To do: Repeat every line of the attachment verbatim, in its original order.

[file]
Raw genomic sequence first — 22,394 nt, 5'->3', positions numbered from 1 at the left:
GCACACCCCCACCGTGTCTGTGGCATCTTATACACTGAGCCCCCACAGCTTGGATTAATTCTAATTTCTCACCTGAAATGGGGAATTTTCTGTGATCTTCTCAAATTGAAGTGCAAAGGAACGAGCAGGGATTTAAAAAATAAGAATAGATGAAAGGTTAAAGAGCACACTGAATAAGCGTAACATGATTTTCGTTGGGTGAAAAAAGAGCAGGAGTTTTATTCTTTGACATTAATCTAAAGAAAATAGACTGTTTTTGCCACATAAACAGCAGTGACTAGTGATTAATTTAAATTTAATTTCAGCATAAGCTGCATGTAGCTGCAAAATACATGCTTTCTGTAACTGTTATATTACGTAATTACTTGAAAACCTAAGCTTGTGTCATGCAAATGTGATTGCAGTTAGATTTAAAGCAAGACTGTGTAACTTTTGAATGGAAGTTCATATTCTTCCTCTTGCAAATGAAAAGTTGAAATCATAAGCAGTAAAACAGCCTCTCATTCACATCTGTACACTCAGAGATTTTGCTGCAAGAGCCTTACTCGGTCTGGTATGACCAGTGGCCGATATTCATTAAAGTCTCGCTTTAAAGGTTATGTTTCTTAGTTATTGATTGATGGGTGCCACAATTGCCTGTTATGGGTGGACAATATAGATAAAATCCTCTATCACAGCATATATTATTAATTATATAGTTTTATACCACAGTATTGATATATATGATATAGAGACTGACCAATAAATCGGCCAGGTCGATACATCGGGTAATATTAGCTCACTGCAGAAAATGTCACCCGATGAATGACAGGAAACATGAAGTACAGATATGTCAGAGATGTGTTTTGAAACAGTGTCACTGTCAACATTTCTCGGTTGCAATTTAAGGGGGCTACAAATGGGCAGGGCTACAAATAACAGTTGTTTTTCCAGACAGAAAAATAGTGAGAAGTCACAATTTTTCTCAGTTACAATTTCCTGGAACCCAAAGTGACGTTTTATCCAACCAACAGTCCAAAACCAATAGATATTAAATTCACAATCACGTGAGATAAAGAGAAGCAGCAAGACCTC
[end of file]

Raw genomic sequence first — 22,394 nt, 5'->3', positions numbered from 1 at the left:
GCACACCCCCACCGTGTCTGTGGCATCTTATACACTGAGCCCCCACAGCTTGGATTAATTCTAATTTCTCACCTGAAATGGGGAATTTTCTGTGATCTTCTCAAATTGAAGTGCAAAGGAACGAGCAGGGATTTAAAAAATAAGAATAGATGAAAGGTTAAAGAGCACACTGAATAAGCGTAACATGATTTTCGTTGGGTGAAAAAAGAGCAGGAGTTTTATTCTTTGACATTAATCTAAAGAAAATAGACTGTTTTTGCCACATAAACAGCAGTGACTAGTGATTAATTTAAATTTAATTTCAGCATAAGCTGCATGTAGCTGCAAAATACATGCTTTCTGTAACTGTTATATTACGTAATTACTTGAAAACCTAAGCTTGTGTCATGCAAATGTGATTGCAGTTAGATTTAAAGCAAGACTGTGTAACTTTTGAATGGAAGTTCATATTCTTCCTCTTGCAAATGAAAAGTTGAAATCATAAGCAGTAAAACAGCCTCTCATTCACATCTGTACACTCAGAGATTTTGCTGCAAGAGCCTTACTCGGTCTGGTATGACCAGTGGCCGATATTCATTAAAGTCTCGCTTTAAAGGTTATGTTTCTTAGTTATTGATTGATGGGTGCCACAATTGCCTGTTATGGGTGGACAATATAGATAAAATCCTCTATCACAGCATATATTATTAATTATATAGTTTTATACCACAGTATTGATATATATGATATAGAGACTGACCAATAAATCGGCCAGGTCGATACATCGGGTAATATTAGCTCACTGCAGAAAATGTCACCCGATGAATGACAGGAAACATGAAGTACAGATATGTCAGAGATGTGTTTTGAAACAGTGTCACTGTCAACATTTCTCGGTTGCAATTTAAGGGGGCTACAAATGGGCAGGGCTACAAATAACAGTTGTTTTTCCAGACAGAAAAATAGTGAGAAGTCACAATTTTTCTCAGTTACAATTTCCTGGAACCCAAAGTGACGTTTTATCCAACCAACAGTCCAAAACCAATAGATATTAAATTCACAATCACGTGAGATAAAGAGAAGCAGCAAGACCTC